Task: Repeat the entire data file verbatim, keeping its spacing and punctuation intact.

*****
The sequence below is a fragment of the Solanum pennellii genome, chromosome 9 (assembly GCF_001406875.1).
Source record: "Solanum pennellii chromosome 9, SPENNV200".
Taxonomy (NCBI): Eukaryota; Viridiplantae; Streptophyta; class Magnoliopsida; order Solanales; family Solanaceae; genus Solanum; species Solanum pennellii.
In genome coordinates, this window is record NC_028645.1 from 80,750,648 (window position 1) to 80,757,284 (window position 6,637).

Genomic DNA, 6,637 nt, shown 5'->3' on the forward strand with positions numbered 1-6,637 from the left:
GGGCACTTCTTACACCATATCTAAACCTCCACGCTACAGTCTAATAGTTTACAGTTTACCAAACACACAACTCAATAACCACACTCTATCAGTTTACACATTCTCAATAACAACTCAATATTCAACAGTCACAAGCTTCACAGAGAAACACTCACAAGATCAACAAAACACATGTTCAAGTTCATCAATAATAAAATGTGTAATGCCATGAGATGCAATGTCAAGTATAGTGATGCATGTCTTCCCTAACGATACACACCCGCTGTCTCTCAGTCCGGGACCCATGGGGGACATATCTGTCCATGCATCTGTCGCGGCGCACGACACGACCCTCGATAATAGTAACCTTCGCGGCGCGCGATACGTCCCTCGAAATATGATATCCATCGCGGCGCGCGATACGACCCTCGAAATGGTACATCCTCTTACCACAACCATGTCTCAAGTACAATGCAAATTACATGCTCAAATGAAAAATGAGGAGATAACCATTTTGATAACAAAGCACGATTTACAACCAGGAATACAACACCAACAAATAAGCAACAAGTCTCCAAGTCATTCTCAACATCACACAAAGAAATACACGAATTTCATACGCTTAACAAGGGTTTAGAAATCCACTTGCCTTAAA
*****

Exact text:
The sequence below is a fragment of the Solanum pennellii genome, chromosome 9 (assembly GCF_001406875.1).
Source record: "Solanum pennellii chromosome 9, SPENNV200".
Taxonomy (NCBI): Eukaryota; Viridiplantae; Streptophyta; class Magnoliopsida; order Solanales; family Solanaceae; genus Solanum; species Solanum pennellii.
In genome coordinates, this window is record NC_028645.1 from 80,750,648 (window position 1) to 80,757,284 (window position 6,637).

Genomic DNA, 6,637 nt, shown 5'->3' on the forward strand with positions numbered 1-6,637 from the left:
GGGCACTTCTTACACCATATCTAAACCTCCACGCTACAGTCTAATAGTTTACAGTTTACCAAACACACAACTCAATAACCACACTCTATCAGTTTACACATTCTCAATAACAACTCAATATTCAACAGTCACAAGCTTCACAGAGAAACACTCACAAGATCAACAAAACACATGTTCAAGTTCATCAATAATAAAATGTGTAATGCCATGAGATGCAATGTCAAGTATAGTGATGCATGTCTTCCCTAACGATACACACCCGCTGTCTCTCAGTCCGGGACCCATGGGGGACATATCTGTCCATGCATCTGTCGCGGCGCACGACACGACCCTCGATAATAGTAACCTTCGCGGCGCGCGATACGTCCCTCGAAATATGATATCCATCGCGGCGCGCGATACGACCCTCGAAATGGTACATCCTCTTACCACAACCATGTCTCAAGTACAATGCAAATTACATGCTCAAATGAAAAATGAGGAGATAACCATTTTGATAACAAAGCACGATTTACAACCAGGAATACAACACCAACAAATAAGCAACAAGTCTCCAAGTCATTCTCAACATCACACAAAGAAATACACGAATTTCATACGCTTAACAAGGGTTTAGAAATCCACTTGCCTTAAA